You buy these little circular doughy pieces, spoon some of the pork mixture into the middle and coat 180 degrees of the edge with some oil.  Smoosh the sides together and then periodically fold the edges back on themselves for a cool pleated effect.  This is my favourite part of making them due to the fact that I was able to do it relatively well from the beginning.  Success = joy.
And this is the final product!

This is the third attempt at cooking them as I couldn't get the timing or the water levels right.  You basically fry one side for a bit and then add some water to cook them through.  You don't turn them over so you are cooking them a little blind.

Mix equal amounts of white vinegar and soy sauce together and dip away.

I love gyoza.

I can cook gyoza.


Monday, August 30, 2010

Times Square

The first time I went to Times Square it was 10am. I stood there with people milling around me and thought 'huh'. I had officially gotten there but I swiftly realised that there wasn't really anything to do other than take a few snaps, look around and then move on.

 It was a little anti-climatic.

The photo to the left was taken on the last occasion I went to Times Square.  I went with my hostel friend, Tim and we were passing time until we had to head to the St. James Theatre to see the Broadway production of American Idiot.  It was a fantastic people watching opportunity but the thing that surprised me the most sits squarely in the middle of this picture.  There is a memorial for a guy that served as religious counsel in 2-3 wars.  It seems weirdly at odds with its surrounds.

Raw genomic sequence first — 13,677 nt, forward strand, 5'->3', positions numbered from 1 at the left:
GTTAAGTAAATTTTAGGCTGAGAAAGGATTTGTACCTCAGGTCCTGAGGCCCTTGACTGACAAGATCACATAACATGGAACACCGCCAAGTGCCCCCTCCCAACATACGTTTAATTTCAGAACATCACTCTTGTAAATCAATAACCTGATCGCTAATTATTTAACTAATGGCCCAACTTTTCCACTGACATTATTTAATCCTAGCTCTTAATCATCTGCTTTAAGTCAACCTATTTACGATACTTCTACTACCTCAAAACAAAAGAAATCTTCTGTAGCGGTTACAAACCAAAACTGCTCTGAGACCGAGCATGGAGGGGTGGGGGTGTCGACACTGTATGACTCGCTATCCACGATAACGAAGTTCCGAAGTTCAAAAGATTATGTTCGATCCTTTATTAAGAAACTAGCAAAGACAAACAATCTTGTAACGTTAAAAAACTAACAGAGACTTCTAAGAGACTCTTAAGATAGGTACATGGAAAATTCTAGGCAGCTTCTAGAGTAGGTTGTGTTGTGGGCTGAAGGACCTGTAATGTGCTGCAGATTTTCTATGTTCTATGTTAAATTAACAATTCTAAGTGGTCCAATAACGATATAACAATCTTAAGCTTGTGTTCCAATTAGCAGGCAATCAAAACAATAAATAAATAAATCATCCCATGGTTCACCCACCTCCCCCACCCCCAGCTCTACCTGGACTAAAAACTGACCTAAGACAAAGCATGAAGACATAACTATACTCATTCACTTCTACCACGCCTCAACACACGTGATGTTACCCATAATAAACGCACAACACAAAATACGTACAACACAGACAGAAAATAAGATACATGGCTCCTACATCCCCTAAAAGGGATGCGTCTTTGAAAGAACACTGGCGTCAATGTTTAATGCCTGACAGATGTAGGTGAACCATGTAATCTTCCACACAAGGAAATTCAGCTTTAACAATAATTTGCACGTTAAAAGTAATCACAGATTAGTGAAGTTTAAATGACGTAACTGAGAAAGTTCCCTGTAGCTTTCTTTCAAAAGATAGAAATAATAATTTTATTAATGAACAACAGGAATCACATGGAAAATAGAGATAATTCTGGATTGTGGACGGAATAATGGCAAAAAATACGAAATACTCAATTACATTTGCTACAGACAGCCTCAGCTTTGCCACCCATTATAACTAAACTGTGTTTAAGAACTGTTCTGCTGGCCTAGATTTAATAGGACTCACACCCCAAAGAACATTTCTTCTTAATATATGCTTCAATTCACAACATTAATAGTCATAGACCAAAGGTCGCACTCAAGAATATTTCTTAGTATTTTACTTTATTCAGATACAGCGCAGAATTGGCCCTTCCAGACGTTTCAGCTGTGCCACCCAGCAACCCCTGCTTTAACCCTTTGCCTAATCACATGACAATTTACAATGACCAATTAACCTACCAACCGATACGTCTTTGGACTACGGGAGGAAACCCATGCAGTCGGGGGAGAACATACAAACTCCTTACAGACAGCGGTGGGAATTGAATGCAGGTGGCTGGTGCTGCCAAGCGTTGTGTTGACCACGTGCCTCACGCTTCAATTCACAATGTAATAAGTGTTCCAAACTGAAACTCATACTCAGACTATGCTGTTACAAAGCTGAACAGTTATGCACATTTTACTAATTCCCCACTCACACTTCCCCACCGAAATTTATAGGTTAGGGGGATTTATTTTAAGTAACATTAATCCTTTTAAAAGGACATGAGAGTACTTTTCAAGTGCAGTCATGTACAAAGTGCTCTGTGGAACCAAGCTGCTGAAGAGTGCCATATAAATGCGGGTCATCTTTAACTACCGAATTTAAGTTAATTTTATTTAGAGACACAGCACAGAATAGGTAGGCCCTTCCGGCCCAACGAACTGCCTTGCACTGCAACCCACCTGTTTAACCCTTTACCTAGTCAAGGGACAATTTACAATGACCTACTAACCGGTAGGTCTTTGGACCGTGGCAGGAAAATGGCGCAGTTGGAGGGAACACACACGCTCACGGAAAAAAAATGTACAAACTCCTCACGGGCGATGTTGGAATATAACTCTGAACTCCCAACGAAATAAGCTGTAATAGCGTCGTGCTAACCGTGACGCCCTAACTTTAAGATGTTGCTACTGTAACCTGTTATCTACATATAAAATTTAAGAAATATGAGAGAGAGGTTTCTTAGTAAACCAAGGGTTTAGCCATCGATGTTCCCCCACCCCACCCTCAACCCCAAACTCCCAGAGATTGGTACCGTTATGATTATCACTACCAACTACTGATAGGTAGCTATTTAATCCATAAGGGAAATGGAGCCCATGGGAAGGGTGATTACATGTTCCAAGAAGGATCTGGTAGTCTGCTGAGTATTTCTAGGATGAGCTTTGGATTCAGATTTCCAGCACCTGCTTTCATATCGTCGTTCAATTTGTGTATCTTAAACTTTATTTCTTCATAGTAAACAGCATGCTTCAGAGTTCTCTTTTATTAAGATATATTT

I took about 5 pictures in 12 days that have me in frame.  This one is thanks to Tim as I took his photo in the same spot and he insisted I do the same despite my protests to the contrary.  Within a day of being in NYC I dressed for comfort which meant ugly shoes, no make up and clothes I felt comfortable sweating in - it is NOT glam.
Hacing been in the Square on a normal day, I believe being there on the busiest night of the year would equate with being burned alive, trampled and shot three times.  There is NO way you'd find me there on that night ball dropping or not.
The infamous ball that drops.